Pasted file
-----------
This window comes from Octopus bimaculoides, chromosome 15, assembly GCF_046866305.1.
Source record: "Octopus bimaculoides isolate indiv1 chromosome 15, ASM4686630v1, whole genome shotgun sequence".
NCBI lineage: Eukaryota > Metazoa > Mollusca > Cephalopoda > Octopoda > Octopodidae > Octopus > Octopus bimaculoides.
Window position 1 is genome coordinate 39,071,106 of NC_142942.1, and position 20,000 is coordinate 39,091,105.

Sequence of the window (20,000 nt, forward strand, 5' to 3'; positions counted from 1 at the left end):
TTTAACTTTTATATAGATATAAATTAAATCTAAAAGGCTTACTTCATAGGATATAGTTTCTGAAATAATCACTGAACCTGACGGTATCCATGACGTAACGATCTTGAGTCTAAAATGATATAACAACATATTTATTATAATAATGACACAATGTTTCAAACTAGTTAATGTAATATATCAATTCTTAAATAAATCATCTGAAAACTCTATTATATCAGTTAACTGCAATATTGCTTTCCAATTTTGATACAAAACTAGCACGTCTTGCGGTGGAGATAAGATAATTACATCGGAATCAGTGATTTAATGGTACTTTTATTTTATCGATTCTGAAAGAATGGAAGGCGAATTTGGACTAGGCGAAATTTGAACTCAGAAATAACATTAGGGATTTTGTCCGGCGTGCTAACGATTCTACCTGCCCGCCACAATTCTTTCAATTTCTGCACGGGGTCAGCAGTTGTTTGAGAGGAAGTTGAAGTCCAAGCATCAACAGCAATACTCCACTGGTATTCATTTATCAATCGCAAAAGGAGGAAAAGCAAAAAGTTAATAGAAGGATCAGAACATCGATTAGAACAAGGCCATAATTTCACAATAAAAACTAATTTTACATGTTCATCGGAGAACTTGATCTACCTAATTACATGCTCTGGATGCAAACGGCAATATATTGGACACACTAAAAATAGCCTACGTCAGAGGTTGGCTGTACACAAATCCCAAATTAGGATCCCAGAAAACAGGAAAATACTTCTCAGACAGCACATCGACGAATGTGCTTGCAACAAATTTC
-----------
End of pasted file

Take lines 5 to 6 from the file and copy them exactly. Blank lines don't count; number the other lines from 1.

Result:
Sequence of the window (20,000 nt, forward strand, 5' to 3'; positions counted from 1 at the left end):
TTTAACTTTTATATAGATATAAATTAAATCTAAAAGGCTTACTTCATAGGATATAGTTTCTGAAATAATCACTGAACCTGACGGTATCCATGACGTAACGATCTTGAGTCTAAAATGATATAACAACATATTTATTATAATAATGACACAATGTTTCAAACTAGTTAATGTAATATATCAATTCTTAAATAAATCATCTGAAAACTCTATTATATCAGTTAACTGCAATATTGCTTTCCAATTTTGATACAAAACTAGCACGTCTTGCGGTGGAGATAAGATAATTACATCGGAATCAGTGATTTAATGGTACTTTTATTTTATCGATTCTGAAAGAATGGAAGGCGAATTTGGACTAGGCGAAATTTGAACTCAGAAATAACATTAGGGATTTTGTCCGGCGTGCTAACGATTCTACCTGCCCGCCACAATTCTTTCAATTTCTGCACGGGGTCAGCAGTTGTTTGAGAGGAAGTTGAAGTCCAAGCATCAACAGCAATACTCCACTGGTATTCATTTATCAATCGCAAAAGGAGGAAAAGCAAAAAGTTAATAGAAGGATCAGAACATCGATTAGAACAAGGCCATAATTTCACAATAAAAACTAATTTTACATGTTCATCGGAGAACTTGATCTACCTAATTACATGCTCTGGATGCAAACGGCAATATATTGGACACACTAAAAATAGCCTACGTCAGAGGTTGGCTGTACACAAATCCCAAATTAGGATCCCAGAAAACAGGAAAATACTTCTCAGACAGCACATCGACGAATGTGCTTGCAACAAATTTC